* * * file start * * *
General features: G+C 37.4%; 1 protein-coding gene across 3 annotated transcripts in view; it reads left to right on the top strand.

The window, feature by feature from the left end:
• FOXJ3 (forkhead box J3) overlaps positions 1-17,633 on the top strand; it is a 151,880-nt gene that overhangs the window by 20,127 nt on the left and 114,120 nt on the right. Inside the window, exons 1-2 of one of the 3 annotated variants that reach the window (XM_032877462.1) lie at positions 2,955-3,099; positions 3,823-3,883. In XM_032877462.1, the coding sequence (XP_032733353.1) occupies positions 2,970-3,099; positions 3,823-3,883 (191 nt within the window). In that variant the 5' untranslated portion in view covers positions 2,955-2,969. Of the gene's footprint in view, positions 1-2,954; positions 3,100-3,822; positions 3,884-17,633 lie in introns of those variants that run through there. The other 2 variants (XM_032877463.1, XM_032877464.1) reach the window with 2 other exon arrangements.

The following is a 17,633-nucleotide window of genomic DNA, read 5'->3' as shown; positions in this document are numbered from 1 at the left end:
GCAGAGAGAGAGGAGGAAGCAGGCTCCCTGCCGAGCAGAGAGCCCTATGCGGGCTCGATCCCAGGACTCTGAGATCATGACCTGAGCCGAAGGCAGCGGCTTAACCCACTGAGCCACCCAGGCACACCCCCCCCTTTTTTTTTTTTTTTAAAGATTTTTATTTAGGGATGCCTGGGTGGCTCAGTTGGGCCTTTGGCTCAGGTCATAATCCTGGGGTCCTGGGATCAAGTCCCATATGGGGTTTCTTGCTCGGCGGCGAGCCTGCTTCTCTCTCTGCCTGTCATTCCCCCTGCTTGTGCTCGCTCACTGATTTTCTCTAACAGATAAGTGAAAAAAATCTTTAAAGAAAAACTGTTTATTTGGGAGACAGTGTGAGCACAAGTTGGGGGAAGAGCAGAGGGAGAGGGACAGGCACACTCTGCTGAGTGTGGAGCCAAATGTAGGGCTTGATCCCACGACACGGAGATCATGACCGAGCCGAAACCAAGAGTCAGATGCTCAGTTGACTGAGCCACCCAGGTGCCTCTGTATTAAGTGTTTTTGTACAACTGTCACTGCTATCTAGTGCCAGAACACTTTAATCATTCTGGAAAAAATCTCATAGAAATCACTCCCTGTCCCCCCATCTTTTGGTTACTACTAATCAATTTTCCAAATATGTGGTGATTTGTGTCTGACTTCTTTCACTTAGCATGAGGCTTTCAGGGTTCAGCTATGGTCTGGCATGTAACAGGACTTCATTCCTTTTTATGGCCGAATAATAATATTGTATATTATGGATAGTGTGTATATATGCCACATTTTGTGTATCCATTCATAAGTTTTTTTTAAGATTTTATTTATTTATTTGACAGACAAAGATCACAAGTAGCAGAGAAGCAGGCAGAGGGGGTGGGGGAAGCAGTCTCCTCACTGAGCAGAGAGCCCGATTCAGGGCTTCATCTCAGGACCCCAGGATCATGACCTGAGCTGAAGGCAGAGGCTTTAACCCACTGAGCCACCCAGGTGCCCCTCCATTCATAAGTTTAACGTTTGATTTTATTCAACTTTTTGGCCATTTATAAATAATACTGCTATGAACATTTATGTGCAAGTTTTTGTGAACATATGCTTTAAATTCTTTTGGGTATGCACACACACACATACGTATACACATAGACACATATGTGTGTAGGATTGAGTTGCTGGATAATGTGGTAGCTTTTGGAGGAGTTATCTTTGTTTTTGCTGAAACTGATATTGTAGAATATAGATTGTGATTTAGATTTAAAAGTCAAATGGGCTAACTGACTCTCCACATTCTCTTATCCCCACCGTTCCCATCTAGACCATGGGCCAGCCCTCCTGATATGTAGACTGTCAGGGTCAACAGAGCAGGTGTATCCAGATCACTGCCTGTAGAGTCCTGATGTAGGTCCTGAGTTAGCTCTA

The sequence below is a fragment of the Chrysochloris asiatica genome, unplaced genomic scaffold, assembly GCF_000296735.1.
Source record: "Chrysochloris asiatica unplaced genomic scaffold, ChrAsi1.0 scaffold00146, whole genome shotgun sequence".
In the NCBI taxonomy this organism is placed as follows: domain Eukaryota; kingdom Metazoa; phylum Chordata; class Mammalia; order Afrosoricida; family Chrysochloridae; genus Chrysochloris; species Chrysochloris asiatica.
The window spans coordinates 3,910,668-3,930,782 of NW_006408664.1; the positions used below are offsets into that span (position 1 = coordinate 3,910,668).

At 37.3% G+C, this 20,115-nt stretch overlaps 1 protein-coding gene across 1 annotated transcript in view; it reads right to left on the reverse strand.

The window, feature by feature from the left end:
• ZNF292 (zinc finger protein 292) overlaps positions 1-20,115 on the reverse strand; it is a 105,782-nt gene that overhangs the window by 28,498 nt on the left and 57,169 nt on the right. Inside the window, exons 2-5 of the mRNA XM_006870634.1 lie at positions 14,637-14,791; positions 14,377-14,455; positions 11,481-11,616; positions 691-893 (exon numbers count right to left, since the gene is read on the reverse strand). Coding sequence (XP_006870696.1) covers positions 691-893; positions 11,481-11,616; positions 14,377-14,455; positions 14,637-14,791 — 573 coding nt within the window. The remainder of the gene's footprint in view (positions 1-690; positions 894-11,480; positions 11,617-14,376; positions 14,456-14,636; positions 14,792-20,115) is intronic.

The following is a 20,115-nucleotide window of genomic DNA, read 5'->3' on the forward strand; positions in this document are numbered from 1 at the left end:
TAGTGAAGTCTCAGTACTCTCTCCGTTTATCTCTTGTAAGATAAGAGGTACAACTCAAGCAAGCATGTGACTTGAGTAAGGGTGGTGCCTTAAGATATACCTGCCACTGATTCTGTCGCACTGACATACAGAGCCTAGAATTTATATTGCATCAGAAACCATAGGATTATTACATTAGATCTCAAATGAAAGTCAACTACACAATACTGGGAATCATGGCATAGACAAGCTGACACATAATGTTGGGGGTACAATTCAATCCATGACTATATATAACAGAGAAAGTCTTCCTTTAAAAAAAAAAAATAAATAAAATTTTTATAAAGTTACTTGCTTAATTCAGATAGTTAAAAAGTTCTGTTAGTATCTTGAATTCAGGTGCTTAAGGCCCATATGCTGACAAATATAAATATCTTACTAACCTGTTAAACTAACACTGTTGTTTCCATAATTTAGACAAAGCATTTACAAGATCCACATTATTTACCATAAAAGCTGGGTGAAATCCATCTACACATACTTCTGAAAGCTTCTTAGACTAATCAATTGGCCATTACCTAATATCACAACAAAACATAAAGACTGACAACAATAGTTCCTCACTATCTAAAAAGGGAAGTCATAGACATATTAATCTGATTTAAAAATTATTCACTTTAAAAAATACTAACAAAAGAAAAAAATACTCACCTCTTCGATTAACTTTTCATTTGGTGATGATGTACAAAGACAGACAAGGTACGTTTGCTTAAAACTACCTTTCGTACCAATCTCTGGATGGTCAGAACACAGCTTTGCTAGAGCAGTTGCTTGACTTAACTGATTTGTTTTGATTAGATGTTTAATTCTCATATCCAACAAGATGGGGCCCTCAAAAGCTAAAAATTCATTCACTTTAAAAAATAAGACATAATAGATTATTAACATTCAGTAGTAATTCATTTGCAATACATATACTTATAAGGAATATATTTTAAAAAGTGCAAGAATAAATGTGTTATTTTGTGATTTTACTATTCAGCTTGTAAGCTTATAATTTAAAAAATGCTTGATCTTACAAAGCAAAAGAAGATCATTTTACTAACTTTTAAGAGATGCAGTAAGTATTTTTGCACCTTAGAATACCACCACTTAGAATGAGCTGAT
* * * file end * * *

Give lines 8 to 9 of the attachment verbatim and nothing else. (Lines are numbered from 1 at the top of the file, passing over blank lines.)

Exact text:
In the NCBI taxonomy this organism is placed as follows: domain Eukaryota; kingdom Metazoa; phylum Chordata; class Mammalia; order Afrosoricida; family Chrysochloridae; genus Chrysochloris; species Chrysochloris asiatica.
The window spans coordinates 3,910,668-3,930,782 of NW_006408664.1; the positions used below are offsets into that span (position 1 = coordinate 3,910,668).